"The question has been staring us in the face for 40 years," says Pierre Sokolsky, a University of Utah distinguished professor of physics and astronomy and principal investigator on the Telescope Array's current National Science Foundation grant.
"We know these particles exist, we know that they are coming from outside our galaxy and we really don't have a clue as to how nature pumps that much energy into them," Sokolsky
outlined these details of the Telescope Array expansion, which team members refer to as "TAx4" for the near-quadrupling of the area covered "Japan, which paid for about two-thirds of the existing $25 million observatory, will spend another 450 million yen (currently $3.6 million) to expand the existing array of table-like scintillation detectors that measure "air shower" particles produced when incoming cosmic rays hit nitrogen and other gases in the atmosphere.
Japan's funding is approved and a decision on the University of Utah's
grant request is expected early in 2016, Sokolsky
says the researchers also must gain approval to expand onto more public lands owned by the U.S. Bureau of Land Management and Utah's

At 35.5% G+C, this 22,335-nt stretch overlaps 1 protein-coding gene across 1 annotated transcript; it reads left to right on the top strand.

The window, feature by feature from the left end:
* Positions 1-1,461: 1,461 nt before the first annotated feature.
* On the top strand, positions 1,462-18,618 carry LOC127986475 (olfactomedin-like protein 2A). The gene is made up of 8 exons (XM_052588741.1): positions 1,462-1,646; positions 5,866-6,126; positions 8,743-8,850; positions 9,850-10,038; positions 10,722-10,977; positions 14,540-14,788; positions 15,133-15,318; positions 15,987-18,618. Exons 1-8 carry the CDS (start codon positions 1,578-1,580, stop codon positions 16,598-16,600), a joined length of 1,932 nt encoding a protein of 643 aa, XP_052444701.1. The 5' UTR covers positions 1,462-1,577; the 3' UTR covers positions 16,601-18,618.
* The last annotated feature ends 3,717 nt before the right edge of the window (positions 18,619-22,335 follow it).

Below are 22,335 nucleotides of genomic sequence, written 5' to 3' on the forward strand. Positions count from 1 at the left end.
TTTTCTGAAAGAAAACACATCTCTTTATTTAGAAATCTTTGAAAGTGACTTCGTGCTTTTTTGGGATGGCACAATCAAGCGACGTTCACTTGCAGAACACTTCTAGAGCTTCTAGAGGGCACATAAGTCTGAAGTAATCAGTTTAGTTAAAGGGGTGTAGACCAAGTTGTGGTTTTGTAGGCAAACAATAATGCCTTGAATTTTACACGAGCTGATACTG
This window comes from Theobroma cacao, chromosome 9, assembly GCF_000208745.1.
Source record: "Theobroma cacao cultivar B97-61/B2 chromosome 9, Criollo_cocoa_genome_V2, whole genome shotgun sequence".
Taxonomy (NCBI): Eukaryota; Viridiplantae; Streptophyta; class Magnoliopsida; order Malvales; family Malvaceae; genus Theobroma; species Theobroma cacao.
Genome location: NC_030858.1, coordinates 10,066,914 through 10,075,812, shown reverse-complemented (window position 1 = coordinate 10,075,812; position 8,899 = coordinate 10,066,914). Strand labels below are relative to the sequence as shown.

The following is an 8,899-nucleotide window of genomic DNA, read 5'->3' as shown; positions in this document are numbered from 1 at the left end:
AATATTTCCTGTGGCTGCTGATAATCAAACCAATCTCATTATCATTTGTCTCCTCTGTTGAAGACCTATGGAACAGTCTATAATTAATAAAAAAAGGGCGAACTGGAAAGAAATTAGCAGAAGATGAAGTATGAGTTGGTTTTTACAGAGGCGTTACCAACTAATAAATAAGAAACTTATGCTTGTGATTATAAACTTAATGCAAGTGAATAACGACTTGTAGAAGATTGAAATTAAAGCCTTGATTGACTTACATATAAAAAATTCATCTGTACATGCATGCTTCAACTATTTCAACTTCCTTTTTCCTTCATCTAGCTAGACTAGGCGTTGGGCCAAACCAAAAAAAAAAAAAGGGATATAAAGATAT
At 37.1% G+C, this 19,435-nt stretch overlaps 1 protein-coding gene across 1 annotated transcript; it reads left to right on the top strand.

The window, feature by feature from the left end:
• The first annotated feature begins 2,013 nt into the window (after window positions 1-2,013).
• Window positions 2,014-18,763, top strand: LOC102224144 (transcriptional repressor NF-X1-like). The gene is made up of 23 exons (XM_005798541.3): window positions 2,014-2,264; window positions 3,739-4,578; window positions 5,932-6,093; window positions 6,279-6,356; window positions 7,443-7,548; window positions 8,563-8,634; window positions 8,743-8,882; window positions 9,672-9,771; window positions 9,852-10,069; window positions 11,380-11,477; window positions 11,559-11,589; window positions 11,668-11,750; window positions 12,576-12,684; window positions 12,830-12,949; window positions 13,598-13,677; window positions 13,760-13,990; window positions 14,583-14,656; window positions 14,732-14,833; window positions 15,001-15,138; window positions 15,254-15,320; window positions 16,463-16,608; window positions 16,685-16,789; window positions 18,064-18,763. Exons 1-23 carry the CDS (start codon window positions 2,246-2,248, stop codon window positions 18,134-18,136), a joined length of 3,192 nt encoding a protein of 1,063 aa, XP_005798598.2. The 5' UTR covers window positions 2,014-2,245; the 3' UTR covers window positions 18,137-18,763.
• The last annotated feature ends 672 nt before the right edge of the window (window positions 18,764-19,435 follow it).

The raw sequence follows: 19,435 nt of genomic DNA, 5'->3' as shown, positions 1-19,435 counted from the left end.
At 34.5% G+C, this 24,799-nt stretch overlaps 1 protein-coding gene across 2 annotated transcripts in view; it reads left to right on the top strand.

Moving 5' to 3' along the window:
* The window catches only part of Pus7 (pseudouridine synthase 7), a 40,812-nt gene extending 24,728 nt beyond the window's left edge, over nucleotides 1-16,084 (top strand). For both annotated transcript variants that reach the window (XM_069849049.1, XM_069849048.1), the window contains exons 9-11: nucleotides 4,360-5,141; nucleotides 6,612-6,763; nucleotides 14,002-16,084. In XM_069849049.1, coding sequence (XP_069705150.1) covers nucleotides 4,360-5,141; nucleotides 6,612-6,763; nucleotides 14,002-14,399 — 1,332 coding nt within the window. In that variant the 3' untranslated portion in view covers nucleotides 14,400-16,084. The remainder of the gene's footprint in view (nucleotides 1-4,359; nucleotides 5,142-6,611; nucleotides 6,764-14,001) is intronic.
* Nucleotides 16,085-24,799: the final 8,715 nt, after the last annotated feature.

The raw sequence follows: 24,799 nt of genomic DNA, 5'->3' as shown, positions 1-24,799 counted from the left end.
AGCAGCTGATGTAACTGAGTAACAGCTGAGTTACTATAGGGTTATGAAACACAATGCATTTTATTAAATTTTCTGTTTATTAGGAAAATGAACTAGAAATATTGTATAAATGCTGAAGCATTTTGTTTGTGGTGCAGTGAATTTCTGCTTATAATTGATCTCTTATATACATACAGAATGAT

School and Institutional Trust Lands Administration.
The existing observatory sits mostly on land owned by those two agencies and on some private land.
Expansion will delve into cosmic ray hotspot
Discovery of the hotspot was the impetus for the planned expansion, Sokolsky
The discovery was announced by an international team of 125 scientists - including 32 from the University of Utah
- in July 2014 when their findings were accepted for publication in Astrophysical Journal Letters.
The hotspot's existence "is at the statistical level where it could go either way," Sokolsky
says, adding that without the expansion, "we won't know if it's real unless you want to stick around for 40 years."
"We see this intriguing clustering of the highest-energy cosmic rays coming from one area of the sky," he
says the visitors included about 20 researchers from Japan and several more from Russia and Belgium.